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Some Democrats Want to Reduce Effects of Tax on Insurers

By Richard Rubin, CQ Staff

September 17, 2009 -- Liberal Senate Democrats are trying to soften the effect of the largest revenue-raising provision in the Finance Committee's health care bill.

Committee members Debbie Stabenow of Michigan, Robert Menendez of New Jersey and John Kerry of Massachusetts said they want to make fewer health insurance plans subject to a 35 percent excise tax on high-cost plans. The issue is likely to be the subject of amendments during the Finance markup that starts Sept. 22.

Under the chairman's mark released Sept. 16 by Max Baucus, D-Mont., the 35 percent tax would take effect in 2013 for plans costing more than $8,000 for individual coverage and $21,000 for family coverage.

Kerry, who first floated the concept for the tax several months ago, suggested pushing the threshold to $24,000 for families. He said he originally wrote the provision to raise $140 billion, not the $214.9 billion in the chairman's mark.

"People with a lower level of income get dragged into potentially being affected in their current coverage," Kerry said. "I would rather have that be a pricier or expensive level plan than the one they have targeted."

Stabenow said she worried in particular about retirees who are not eligible yet for Medicare, who may have expensive plans because they are part of a pool of older workers. Employees in dangerous industries and members of labor unions who have negotiated generous benefit packages would be disproportionately affected.

"I think there's just miscalculations about this notion that every high-cost plan is because it has great benefits," Stabenow said.

The numbers in the chairman's mark are indexed to the Consumer Price Index. Because health care costs tend to grow faster than other expenses, over time the number of plans potentially subject to the tax would increase, if insurance companies and employers do not reduce plan costs.

The mark includes a transition rule designed to soften the effect in states with higher-than-average health costs. In the 17 most expensive states, the threshold for triggering the tax would be 20 percent higher in 2013, 10 percent higher in 2014 and 5 percent higher in 2015. Many of those states are in the Northeast, and the transition has been a major issue for Olympia J. Snowe of Maine, the Finance Committee Republican most likely to support the bill.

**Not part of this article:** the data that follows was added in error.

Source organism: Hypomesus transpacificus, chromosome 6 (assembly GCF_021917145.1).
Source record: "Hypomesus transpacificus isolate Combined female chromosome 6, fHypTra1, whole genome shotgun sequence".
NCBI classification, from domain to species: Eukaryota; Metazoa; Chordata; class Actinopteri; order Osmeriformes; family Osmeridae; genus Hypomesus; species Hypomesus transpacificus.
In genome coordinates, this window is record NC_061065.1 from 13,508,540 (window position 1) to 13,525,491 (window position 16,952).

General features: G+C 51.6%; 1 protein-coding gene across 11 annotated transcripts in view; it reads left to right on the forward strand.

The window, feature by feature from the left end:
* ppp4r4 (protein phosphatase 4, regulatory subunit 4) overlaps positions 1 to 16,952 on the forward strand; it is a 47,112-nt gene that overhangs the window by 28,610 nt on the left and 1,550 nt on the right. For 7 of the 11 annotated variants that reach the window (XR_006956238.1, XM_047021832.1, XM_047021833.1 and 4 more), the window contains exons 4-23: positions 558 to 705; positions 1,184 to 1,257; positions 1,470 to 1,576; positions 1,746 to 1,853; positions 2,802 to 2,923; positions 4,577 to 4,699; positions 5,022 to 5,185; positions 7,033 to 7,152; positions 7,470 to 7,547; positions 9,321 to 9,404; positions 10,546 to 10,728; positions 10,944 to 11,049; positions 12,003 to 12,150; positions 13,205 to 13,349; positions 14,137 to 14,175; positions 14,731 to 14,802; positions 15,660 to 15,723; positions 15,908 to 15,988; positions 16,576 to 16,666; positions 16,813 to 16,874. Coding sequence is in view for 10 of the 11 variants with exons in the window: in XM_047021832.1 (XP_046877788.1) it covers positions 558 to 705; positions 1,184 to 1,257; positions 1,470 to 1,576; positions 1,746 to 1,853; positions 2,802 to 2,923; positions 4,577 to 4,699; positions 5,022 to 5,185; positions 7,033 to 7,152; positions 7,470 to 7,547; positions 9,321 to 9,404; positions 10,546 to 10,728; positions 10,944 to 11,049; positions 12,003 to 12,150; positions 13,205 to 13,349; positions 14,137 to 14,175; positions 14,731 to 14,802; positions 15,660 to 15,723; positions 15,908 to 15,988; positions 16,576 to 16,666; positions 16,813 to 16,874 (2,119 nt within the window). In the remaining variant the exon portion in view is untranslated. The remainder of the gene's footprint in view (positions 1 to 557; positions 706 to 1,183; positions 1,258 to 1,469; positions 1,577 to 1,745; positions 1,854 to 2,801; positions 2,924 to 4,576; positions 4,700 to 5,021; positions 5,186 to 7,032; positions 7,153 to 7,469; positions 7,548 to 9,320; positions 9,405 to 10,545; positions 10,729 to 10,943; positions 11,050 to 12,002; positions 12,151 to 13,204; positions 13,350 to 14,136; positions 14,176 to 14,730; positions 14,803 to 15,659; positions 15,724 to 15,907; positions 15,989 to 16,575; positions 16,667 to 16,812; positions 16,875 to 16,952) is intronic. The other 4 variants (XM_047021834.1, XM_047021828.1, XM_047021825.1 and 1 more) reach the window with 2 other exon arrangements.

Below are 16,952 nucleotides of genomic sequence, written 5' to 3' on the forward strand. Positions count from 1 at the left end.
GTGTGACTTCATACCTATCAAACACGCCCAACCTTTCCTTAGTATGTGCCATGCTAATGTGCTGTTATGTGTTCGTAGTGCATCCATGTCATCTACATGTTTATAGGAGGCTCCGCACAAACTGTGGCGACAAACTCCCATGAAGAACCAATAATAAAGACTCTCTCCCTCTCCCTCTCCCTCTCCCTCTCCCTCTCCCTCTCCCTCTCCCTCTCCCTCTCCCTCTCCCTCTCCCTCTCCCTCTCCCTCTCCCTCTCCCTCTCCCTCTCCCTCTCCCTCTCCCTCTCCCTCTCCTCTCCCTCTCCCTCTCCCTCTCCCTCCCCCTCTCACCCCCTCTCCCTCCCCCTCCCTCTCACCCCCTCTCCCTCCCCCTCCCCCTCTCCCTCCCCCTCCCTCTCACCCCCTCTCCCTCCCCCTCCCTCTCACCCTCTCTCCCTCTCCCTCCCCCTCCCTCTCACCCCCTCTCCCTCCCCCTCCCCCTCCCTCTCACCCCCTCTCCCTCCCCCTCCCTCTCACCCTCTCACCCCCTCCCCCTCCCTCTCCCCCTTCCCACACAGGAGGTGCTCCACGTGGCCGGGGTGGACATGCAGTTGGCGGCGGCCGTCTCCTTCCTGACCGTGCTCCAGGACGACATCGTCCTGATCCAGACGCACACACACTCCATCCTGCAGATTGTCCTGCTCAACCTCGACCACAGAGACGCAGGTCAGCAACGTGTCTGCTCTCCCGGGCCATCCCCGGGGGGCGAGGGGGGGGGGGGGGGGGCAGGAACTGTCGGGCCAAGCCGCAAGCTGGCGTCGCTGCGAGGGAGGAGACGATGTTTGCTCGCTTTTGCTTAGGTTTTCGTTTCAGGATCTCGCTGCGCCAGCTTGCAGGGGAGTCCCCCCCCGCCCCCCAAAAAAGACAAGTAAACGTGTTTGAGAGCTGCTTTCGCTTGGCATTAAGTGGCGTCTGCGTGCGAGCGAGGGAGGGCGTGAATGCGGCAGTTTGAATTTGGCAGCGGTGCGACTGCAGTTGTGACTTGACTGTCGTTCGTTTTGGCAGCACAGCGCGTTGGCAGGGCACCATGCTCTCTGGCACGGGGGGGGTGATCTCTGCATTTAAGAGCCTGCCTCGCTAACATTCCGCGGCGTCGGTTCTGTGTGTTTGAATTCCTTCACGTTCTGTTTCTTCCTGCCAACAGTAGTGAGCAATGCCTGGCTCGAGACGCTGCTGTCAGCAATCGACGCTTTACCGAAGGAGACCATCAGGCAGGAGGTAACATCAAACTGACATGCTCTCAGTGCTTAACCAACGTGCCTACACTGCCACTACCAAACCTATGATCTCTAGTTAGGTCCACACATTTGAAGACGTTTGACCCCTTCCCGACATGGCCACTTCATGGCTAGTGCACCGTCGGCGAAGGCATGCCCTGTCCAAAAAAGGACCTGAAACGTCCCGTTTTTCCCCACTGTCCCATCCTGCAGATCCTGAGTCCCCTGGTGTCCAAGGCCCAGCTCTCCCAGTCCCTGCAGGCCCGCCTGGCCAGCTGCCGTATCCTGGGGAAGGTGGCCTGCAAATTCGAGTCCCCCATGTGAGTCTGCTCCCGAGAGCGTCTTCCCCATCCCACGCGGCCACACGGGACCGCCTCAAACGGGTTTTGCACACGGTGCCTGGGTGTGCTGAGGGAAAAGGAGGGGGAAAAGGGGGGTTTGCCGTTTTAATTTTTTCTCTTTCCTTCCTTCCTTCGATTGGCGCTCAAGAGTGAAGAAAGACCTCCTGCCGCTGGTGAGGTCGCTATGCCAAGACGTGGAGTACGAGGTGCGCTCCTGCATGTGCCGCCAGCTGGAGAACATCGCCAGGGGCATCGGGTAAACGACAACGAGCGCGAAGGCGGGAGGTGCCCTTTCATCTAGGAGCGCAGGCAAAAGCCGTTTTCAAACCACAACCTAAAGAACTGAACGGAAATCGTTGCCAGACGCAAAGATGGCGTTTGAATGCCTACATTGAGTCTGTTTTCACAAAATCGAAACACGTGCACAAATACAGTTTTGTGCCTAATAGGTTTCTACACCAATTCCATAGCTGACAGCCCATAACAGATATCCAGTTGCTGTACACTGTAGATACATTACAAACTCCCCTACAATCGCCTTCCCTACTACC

Finance members Kent Conrad, D-N.D., and Jeff Bingaman, D-N.M., who helped write the chairman's mark, also said they would be open to changes in the tax, but with important caveats.

The provision would raise $214.9 billion over 10 years, making it a vital piece in the effort to keep the overall bill deficit-neutral. Conrad said he would be willing to push the family threshold up to $25,000.

"I'm certainly open to that if it's paid for," Conrad said, adding that he thinks the excise tax as written would affect very few middle-income families.

Kerry said he had an offset in mind for an amendment next week, to make up for the revenue that would be lost by raising the threshold, but he did not detail it on Thursday.

Bingaman also said he would consider a higher threshold, but he said the tax needed to stay pegged to the Consumer Price Index (CPI), because that mechanism helps limit health care costs.

Retaining the CPI as the peg for indexing is crucial "unless you want to give up on controlling cost growth in the future or find some alternative way to control cost growth," he said. "I'm open to any and all ideas as long as there's a way to pay for them that is less objectionable. That's the difficulty."

Pondering the Details

After a closed-door bipartisan meeting of committee members Thursday, Baucus said senators were still learning how the proposed tax would work.

The biggest quirk is that much of the revenue generated by the provision, perhaps even a majority of it, does not come from the excise tax itself.

Instead, congressional scorekeepers assume that employers will pressure insurance companies to keep plan costs below the threshold. Many high-premium plans are expensive because they provide what is known as first-dollar coverage for many expenses, rather than rely on co-payments and deductibles. To keep plans from getting hit by the tax, insurance companies would lower premiums and require employees to pay more out of pocket.

Then, economists argue, because of this effective new limit on tax-free compensation in the form of health insurance, companies would increase wages. Employees would presumably use some of that money for the additional co-payments and deductibles under their newly cheaper plans.

Also, Finance Committee aides said, they would pay more in income taxes, and that is what generates a significant amount of the revenue from the provision.

But Republican Charles E. Grassley of Iowa said he was concerned that insurance companies would pass the tax along to consumers.

"The whole goal here is to reduce costs to the policy holders, not to increase costs," he said. "And that's going to increase costs.

Grassley said the structure of the tax was one of the remaining issues he wanted to resolve with Baucus before their bipartisan negotiations broke up earlier this week.

Drew Armstrong contributed to this story.

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